Photojournalist David White set out to mark the 150th anniversary of the death of Robert Howlett. You may not recognise his name, but you will have seen at least one of his photographs, of the legendary engineer isambard Kingdom Bruenel, in dusty coat and top hat, cigar between his lips, posed in front of massive chains, ever inch the great Victorian pioneer and engineer.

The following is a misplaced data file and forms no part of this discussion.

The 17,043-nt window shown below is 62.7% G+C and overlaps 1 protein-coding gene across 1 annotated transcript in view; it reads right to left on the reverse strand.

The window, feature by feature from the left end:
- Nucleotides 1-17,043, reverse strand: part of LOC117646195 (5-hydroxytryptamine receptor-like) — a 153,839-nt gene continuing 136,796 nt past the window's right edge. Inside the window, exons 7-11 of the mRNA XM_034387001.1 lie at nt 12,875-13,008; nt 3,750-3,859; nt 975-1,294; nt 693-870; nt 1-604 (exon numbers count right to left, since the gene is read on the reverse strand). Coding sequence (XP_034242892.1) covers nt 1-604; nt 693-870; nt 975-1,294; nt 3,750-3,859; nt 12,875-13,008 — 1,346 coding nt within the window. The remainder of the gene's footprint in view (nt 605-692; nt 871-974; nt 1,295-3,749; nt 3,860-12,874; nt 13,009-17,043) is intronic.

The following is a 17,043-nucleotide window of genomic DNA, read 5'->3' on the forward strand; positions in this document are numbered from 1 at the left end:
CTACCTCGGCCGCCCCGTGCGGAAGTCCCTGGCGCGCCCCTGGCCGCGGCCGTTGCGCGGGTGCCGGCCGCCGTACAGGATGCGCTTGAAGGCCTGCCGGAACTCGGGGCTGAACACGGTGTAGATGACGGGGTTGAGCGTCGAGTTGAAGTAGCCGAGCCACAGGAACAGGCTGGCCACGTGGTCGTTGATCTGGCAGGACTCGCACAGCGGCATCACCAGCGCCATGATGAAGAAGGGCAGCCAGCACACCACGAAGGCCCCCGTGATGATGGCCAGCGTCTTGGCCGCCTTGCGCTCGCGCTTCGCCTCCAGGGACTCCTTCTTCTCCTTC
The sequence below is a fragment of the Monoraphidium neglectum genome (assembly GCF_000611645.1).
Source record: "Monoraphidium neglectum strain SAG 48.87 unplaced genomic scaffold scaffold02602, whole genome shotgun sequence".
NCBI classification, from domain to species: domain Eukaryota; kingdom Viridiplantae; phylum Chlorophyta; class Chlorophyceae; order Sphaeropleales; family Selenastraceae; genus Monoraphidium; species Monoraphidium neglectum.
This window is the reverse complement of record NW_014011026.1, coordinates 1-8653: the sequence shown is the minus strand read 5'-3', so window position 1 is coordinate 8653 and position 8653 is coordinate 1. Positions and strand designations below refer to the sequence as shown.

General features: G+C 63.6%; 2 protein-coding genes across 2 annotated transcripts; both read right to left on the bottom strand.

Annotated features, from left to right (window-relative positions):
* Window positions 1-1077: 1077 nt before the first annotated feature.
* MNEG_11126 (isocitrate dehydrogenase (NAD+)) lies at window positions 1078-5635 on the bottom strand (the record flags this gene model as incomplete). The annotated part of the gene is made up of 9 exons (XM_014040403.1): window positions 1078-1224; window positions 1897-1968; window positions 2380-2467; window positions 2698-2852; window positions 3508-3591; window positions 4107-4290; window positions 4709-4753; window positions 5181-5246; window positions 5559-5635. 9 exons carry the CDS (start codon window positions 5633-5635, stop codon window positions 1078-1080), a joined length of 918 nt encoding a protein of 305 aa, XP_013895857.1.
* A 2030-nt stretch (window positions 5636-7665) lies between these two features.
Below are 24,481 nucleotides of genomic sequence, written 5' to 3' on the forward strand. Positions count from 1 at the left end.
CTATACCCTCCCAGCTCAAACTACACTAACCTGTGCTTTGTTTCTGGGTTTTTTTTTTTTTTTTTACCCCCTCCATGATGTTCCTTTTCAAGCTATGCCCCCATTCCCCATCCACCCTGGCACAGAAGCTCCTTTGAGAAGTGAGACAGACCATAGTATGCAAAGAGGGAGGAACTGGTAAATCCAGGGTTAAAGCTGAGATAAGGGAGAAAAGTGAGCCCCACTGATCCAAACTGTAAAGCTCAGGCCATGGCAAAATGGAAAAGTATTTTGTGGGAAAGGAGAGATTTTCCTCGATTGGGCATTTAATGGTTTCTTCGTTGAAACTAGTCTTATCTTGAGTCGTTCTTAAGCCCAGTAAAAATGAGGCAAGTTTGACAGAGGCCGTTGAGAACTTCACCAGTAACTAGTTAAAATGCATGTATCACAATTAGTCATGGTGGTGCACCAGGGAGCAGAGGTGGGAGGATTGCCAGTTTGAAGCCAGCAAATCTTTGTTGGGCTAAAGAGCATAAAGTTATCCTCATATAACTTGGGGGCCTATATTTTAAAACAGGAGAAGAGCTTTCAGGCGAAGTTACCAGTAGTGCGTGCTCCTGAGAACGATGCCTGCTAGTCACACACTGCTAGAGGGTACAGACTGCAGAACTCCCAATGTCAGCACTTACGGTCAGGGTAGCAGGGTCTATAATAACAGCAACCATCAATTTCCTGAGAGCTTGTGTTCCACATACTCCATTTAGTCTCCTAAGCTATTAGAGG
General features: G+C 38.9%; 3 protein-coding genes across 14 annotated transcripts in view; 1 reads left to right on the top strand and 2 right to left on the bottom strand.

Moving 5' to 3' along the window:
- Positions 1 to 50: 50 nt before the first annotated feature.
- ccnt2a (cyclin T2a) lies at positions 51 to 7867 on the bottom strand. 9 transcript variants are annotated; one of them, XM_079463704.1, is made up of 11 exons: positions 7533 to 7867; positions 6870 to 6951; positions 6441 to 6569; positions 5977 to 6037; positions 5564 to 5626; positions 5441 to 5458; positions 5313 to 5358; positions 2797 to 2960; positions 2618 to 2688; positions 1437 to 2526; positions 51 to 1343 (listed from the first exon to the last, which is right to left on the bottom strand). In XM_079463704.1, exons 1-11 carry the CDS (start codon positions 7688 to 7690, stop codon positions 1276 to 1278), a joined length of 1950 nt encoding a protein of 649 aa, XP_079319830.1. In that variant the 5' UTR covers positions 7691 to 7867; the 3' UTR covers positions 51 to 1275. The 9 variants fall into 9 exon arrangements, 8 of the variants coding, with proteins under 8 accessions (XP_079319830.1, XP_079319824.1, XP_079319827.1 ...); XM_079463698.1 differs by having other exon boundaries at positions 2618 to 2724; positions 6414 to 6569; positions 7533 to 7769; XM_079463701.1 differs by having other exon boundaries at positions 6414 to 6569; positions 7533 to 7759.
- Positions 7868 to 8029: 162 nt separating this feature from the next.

Howlett was dead within a couple of years of taking that photograph at the age of only 27 (the toxic chemicals in the photography process most likely killed him), but he created one of the iconic images of the 19th century. All the more remarkable, as White points out, because photography, itself a 19th century creation of that great age of innovation and exploration, was barely twenty years old when he fashioned this image, not content to do a simple portrait but to frame, pose and light a scene which capture the essence of the man so well. White had a re-created camera similar to the one Howlett would have had in the 1850s and took it around Britain to photograph some of Brunel’s surviving structures in as close a manner as would have been available to Howlett (although wisely he used non toxic chemicals); the BBC has an audio visual slideshow of the result which is both asethetically pleasing and historically fascinating, drawing on the early days of photography and that period when there seemed a great romance about the new world engineers and inventors were shaping in our little islands.